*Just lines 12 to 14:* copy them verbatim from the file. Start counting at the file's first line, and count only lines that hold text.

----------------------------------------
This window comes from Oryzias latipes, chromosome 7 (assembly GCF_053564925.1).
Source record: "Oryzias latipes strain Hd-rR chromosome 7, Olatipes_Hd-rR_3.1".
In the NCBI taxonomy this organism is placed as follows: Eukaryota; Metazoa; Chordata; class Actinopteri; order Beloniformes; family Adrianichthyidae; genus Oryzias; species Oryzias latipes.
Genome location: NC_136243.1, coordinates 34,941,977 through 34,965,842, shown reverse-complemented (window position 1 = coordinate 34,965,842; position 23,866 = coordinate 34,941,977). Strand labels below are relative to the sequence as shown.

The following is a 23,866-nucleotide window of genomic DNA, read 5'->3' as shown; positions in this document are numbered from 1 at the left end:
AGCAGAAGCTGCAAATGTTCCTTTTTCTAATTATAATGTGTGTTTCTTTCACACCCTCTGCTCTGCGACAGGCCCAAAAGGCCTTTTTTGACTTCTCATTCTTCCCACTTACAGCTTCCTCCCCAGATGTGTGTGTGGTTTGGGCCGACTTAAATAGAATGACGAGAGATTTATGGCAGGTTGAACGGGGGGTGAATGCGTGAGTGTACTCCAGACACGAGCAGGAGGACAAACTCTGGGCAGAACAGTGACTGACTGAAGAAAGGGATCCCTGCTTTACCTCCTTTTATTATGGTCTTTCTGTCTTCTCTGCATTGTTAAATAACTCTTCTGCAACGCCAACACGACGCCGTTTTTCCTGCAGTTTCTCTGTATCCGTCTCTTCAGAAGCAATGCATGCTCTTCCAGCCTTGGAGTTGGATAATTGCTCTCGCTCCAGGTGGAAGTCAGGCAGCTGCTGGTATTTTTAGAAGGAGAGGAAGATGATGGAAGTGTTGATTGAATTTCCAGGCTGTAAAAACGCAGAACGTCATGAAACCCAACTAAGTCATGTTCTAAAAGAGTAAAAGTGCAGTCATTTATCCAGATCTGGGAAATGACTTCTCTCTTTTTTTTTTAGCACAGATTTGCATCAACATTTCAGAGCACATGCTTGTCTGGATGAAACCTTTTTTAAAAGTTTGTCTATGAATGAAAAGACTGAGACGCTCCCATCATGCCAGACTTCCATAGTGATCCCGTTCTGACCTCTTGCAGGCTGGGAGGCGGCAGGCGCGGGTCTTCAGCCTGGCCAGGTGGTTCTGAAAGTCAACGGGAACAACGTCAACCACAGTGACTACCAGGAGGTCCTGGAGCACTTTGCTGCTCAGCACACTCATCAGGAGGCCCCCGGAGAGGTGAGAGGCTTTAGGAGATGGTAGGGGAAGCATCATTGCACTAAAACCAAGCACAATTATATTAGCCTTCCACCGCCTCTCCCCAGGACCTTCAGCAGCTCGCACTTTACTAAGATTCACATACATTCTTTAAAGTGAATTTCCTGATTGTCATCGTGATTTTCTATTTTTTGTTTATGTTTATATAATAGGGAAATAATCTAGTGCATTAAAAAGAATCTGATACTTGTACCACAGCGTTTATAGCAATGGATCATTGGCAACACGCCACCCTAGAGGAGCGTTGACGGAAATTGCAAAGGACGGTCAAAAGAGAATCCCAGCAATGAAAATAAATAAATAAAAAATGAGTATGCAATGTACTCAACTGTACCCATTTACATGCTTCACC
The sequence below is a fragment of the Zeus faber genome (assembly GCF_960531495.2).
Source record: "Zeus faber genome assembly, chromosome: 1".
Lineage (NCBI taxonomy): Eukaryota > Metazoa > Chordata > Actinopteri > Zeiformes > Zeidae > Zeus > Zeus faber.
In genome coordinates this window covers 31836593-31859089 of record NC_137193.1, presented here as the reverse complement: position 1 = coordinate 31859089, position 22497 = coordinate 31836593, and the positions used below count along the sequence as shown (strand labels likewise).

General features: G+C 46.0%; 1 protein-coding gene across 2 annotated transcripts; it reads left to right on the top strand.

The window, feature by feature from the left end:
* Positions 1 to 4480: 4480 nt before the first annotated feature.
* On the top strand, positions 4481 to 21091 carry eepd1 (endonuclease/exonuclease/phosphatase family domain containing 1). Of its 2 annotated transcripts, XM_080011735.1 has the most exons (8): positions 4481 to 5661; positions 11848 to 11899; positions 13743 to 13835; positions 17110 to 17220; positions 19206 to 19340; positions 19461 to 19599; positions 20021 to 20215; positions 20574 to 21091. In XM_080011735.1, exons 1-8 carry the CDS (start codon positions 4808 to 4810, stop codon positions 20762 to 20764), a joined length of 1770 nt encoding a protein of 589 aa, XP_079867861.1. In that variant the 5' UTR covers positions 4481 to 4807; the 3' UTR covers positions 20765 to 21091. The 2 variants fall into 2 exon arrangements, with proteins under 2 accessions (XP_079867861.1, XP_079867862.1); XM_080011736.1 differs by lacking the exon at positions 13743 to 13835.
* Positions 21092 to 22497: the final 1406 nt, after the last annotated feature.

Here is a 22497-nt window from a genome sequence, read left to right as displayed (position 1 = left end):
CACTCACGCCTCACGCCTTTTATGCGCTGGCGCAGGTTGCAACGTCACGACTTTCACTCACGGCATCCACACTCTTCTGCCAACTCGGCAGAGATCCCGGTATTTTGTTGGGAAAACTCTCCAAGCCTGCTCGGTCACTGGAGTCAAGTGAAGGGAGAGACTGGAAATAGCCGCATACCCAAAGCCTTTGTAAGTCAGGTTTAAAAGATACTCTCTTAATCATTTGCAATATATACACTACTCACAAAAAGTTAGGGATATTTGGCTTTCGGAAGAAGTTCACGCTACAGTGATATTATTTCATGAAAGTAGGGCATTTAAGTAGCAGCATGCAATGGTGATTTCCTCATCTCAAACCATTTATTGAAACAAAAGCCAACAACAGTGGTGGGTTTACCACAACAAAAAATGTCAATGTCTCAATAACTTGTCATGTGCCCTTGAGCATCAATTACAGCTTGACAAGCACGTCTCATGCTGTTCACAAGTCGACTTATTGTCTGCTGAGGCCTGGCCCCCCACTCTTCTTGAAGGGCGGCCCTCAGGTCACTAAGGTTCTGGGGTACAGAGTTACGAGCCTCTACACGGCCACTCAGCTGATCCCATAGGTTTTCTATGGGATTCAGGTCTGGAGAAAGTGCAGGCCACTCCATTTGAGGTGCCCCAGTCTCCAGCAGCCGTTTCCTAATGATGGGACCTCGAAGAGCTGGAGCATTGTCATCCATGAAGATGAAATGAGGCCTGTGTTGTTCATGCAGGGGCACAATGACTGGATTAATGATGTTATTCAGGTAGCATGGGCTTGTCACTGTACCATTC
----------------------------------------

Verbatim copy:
The window, feature by feature from the left end:
* Positions 1 to 4480: 4480 nt before the first annotated feature.
* On the top strand, positions 4481 to 21091 carry eepd1 (endonuclease/exonuclease/phosphatase family domain containing 1). Of its 2 annotated transcripts, XM_080011735.1 has the most exons (8): positions 4481 to 5661; positions 11848 to 11899; positions 13743 to 13835; positions 17110 to 17220; positions 19206 to 19340; positions 19461 to 19599; positions 20021 to 20215; positions 20574 to 21091. In XM_080011735.1, exons 1-8 carry the CDS (start codon positions 4808 to 4810, stop codon positions 20762 to 20764), a joined length of 1770 nt encoding a protein of 589 aa, XP_079867861.1. In that variant the 5' UTR covers positions 4481 to 4807; the 3' UTR covers positions 20765 to 21091. The 2 variants fall into 2 exon arrangements, with proteins under 2 accessions (XP_079867861.1, XP_079867862.1); XM_080011736.1 differs by lacking the exon at positions 13743 to 13835.